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House of Representatives Committees


Membership of the Committee
Terms of reference
List of abbreviations
List of recommendations


The publication of this report into the conduct of the 2004 Federal Election comes one year and one day after the election.

Over the course of the year since polling day, the Committee has held public hearings in rural and regional areas of both Queensland and New South Wales and in major metropolitan areas across Australia .

This report confirms that Australia has a very good electoral system – but it is one which can, and should, be further improved. The 56 recommendations in this report outline issues that the Committee believes should be dealt with immediately, as well as longer term reform issues for consideration into the future.

There are a number of issues that require immediate attention.

The Committee examined the problems with postal voting at the election. These problems should not have occurred. All stakeholders in the electoral process have the right to expect better service than was provided in respect of postal voting. The Committee makes a series of recommendations designed to ensure those problems are not repeated.

Present requirements for electoral enrolment result in an unacceptable level of inaccuracy in the electoral roll. The Committee recommends the adoption of two significant enrolment reforms designed to improve integrity and to prevent electoral fraud occurring.

The first is the requirement for proof of identification and address to be provided at the time of enrolment. This move is consistent with existing contemporary identification practices, already widely accepted and adopted by the community for everyday activities such as joining a video library, or obtaining a prepaid mobile telephone.

The second is closing the roll at 8.00 pm on the day that the writs are issued for an election. The Committee received compelling evidence indicating that the current seven day close of rolls period actually encourages electors not to enrol at the time when their enrolment entitlements change.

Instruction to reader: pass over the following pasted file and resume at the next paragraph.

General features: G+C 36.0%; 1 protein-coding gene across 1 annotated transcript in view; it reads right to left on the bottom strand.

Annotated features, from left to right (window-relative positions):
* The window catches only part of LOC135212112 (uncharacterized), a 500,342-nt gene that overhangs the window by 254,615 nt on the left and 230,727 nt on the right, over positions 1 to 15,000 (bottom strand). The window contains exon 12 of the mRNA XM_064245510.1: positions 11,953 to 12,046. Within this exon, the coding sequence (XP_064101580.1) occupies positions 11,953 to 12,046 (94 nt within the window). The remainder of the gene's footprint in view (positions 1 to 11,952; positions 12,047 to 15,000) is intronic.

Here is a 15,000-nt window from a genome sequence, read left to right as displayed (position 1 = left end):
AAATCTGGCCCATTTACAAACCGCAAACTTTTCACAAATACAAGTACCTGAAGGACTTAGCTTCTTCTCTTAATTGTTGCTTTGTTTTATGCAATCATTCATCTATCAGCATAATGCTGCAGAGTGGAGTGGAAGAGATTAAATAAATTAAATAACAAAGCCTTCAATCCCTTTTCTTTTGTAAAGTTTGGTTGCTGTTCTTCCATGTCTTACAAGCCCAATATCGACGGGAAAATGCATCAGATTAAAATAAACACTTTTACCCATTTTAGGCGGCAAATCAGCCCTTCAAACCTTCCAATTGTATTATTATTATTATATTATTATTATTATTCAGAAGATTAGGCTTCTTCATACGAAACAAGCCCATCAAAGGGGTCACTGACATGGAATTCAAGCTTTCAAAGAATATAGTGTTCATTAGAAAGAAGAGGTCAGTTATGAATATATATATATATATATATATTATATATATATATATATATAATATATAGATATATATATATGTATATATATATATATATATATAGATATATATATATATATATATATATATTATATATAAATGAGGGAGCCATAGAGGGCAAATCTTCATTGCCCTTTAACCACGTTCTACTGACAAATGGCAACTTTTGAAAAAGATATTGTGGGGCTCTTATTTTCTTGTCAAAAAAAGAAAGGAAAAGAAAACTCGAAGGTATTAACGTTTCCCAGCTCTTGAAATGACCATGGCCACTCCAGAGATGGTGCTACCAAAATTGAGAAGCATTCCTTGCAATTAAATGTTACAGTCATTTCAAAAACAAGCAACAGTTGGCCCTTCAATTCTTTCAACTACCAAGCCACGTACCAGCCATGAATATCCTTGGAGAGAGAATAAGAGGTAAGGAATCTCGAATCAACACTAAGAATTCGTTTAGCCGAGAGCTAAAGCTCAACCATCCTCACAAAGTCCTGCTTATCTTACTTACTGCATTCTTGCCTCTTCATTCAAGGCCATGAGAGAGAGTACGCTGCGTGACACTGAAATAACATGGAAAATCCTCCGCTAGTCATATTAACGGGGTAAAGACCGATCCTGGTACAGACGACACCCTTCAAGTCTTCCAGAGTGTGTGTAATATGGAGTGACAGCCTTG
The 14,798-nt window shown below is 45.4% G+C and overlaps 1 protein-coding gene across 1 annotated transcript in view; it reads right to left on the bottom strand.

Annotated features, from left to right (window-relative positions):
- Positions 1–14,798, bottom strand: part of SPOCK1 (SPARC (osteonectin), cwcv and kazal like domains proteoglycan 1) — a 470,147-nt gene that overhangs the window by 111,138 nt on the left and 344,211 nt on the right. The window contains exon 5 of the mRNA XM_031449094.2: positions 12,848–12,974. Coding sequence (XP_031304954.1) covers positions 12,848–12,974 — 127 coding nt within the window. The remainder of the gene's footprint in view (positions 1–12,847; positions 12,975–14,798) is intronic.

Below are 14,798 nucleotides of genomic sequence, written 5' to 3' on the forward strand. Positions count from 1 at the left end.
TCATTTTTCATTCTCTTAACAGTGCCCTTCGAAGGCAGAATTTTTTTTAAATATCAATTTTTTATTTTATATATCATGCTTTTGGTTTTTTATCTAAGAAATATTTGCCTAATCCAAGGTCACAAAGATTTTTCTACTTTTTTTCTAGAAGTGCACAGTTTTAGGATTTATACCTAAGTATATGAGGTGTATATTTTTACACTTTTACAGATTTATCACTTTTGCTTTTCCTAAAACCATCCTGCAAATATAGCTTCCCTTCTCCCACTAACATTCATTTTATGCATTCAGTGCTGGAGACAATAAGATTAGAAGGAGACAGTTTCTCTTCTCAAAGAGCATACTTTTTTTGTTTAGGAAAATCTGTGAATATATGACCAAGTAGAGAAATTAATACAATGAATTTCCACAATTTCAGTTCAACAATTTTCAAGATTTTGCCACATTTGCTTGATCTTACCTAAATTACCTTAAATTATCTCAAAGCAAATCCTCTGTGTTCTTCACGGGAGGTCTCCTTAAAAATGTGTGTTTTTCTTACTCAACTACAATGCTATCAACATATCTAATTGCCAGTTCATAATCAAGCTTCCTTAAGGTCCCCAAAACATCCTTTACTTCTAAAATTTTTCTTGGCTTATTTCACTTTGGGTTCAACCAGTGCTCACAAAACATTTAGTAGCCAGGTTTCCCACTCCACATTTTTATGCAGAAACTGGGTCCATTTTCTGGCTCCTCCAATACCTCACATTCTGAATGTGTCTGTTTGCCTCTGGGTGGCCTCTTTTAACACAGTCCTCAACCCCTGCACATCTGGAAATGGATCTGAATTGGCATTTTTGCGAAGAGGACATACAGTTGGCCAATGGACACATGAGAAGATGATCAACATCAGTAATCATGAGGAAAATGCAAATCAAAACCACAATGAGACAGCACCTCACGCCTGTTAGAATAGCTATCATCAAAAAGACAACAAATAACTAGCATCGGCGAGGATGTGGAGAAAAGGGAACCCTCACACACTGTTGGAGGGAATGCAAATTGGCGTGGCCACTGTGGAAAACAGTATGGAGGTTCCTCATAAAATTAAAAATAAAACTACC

On one hand we have laws which compel electors to enrol at the time that they gain or change their enrolment entitlement. On the other hand, the law allows for a seven day period that provides an escape for those who do not do so.

This is clearly contradictory. It promotes the view that enrolment is neither necessary nor important.

This ongoing situation creates an unrealistic volume of enrolment in the close of roll period and makes the roll more vulnerable to electoral fraud and manipulation.

The Committee recommends that the Government make these changes as soon as possible. This will allow time for the Government and the AEC to communicate the changes and give them wide publicity, thus ensuring that electors are aware and able to update their enrolment well in advance of the next election.

The Committee is also most concerned about the current processes regarding provisional voting.

Under existing arrangements, electors may apply for and cast provisional votes on election day without any identification or proof of address. The Committee, therefore, recommends that all electors who cast provisional votes must provide proof of identification and address before those votes are accepted for counting.

The Committee is not recommending that all electors provide proof of identity at polling places at the time of voting, although it believes that those electors who wish to, should be able to do so. This may assist in the finding of names on the electoral roll and thus speed up the voting process.